Part of the definition of genocide is the act of the oppressor to limit the culture of the oppressed. In the case of the Uyghurs, the Chinese government is taking actions to directly exterminate the cultural practices of the Uyghurs, and is consequently committing genocide against the Uyghurs.

As of January 2018, the Chinese government began placing Uyghur people in “political re-education” camps, where they are forced to reject their religion and culture. The government has imprisoned tens of thousands of Uyghurs, and have killed thousands more, according to the Center for World Indigenous Studies. The two main reasons for being put in the camps or prison is disrespect towards the government, no matter how small, and partaking in Uyghur culture.

…Will I ever be able to know what happened [to my brother] during 2009-2013 [when he was in prison]?”

— Hoernisa Cohen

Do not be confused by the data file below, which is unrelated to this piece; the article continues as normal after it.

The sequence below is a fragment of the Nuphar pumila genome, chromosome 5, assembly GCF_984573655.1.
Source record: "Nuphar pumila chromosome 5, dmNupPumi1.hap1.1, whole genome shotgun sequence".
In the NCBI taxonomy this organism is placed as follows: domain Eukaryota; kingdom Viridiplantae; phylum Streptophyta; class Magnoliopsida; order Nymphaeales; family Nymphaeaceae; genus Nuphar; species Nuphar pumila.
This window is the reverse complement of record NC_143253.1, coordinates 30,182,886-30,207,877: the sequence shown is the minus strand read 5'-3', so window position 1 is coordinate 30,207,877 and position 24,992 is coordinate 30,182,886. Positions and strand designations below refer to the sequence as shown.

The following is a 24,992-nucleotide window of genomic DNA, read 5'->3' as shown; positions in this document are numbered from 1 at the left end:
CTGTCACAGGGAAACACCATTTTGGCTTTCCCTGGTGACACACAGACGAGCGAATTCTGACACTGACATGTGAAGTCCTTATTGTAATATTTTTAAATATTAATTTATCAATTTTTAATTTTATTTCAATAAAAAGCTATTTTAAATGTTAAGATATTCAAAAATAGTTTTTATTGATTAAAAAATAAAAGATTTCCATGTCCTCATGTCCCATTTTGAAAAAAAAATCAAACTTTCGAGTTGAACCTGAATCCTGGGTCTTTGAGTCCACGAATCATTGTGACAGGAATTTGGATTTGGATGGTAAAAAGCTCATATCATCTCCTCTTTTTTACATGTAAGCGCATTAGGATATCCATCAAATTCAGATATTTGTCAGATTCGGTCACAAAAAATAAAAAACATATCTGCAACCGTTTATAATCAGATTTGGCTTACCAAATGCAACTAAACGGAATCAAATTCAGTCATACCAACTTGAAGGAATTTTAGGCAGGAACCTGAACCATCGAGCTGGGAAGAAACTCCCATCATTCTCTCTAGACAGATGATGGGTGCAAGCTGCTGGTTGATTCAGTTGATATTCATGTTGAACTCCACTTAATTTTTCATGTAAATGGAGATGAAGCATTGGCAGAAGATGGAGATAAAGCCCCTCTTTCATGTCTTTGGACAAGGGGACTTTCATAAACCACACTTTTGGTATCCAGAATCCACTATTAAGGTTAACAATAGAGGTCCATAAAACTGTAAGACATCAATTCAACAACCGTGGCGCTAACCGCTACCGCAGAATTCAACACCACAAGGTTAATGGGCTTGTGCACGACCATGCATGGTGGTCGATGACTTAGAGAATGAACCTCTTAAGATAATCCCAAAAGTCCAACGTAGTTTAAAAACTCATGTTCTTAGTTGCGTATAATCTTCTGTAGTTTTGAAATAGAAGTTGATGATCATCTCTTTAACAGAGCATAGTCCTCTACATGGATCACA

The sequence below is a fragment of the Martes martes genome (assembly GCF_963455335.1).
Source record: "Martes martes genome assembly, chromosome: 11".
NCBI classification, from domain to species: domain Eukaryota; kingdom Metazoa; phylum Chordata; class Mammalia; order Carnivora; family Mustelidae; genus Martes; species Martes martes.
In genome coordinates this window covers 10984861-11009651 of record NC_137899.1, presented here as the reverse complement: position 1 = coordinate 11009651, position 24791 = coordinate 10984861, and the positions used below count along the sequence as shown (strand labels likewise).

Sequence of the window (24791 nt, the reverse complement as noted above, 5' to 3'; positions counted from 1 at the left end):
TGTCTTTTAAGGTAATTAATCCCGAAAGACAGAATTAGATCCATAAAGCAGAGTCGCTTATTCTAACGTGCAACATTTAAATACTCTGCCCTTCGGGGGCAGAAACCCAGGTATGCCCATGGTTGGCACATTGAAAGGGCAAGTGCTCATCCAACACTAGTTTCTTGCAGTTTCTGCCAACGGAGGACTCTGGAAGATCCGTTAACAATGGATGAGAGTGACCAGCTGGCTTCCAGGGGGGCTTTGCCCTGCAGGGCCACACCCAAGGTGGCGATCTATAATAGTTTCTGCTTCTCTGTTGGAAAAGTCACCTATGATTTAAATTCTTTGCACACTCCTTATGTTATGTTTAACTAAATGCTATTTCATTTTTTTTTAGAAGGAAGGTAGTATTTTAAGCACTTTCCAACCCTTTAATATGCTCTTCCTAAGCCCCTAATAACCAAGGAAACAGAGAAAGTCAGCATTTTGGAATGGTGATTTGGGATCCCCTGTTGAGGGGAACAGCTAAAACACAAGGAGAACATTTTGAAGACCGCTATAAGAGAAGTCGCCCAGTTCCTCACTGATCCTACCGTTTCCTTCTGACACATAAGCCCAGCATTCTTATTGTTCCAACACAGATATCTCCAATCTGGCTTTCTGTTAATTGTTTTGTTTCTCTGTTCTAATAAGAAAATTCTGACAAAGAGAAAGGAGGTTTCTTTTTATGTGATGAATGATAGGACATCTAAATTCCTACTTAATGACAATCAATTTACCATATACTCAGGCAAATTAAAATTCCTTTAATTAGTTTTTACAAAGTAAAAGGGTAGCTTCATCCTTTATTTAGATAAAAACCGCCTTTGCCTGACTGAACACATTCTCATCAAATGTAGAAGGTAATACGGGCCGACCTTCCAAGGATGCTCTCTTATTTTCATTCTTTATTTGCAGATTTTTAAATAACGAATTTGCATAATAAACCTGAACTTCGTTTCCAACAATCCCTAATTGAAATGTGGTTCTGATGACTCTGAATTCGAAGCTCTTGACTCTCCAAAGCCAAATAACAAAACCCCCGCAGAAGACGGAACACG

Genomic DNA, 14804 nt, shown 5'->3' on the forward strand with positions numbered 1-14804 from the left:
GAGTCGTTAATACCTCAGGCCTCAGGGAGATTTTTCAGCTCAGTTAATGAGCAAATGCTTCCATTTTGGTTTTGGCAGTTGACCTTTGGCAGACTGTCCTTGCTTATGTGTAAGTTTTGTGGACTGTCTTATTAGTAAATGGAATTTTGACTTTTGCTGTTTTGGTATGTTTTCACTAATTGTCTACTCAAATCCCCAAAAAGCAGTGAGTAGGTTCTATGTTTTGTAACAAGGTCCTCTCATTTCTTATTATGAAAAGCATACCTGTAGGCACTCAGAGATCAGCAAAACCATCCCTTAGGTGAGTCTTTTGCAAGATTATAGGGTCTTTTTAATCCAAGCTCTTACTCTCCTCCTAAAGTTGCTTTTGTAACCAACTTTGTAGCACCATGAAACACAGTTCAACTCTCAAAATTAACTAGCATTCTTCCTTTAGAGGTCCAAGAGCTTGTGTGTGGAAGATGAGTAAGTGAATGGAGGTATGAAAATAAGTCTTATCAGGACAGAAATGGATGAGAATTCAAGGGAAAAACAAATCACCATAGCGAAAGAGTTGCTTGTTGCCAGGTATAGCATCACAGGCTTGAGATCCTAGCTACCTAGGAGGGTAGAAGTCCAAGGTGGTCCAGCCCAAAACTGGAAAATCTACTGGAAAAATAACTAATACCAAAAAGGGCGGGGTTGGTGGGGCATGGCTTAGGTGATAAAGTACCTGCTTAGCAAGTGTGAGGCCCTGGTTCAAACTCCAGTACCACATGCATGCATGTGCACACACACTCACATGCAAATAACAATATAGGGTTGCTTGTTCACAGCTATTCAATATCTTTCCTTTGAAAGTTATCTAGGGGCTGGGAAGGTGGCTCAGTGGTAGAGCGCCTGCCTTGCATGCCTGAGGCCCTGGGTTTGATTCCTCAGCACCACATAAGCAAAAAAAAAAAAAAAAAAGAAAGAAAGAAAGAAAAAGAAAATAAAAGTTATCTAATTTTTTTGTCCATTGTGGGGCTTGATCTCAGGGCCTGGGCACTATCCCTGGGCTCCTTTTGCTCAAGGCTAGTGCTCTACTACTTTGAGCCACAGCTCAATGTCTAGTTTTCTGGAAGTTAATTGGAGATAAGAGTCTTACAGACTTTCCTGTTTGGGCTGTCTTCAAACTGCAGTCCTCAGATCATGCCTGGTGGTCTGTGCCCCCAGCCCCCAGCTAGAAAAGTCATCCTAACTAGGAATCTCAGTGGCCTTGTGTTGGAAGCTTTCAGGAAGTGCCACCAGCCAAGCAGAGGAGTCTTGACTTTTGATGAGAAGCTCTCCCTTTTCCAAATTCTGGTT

Hoernisa Cohen, a Uyghur woman who moved from China to Minnesota in 2001, has first-hand experience with the consequences for disagreeing with the Chinese government.

“One of my older brothers, he was in prison from 2009-2014. His crime is first being a Uyghur…my brother made one comment [about the government]…[and] they arrested him,” Cohen said.

Because Cohen’s family is still in Xinjiang, her own status as someone living abroad does not ease her mind about the danger of the camps.

“Anyone who travels abroad, or anyone living abroad, their family members…are taken to the concentration camps. Anyone who has relatives overseas are taken to the concentration camps. So I haven’t been able to connect with my family members in little over two years, I don’t know where they are, I don’t know if they’re alive, [I’ve tried calling] but no one answers the phone,” said Cohen. “Are they in the camps? If they are in the camps, are they alive?”

Cohen is not the only Uyghur person living in the United States that has these questions floating through her head.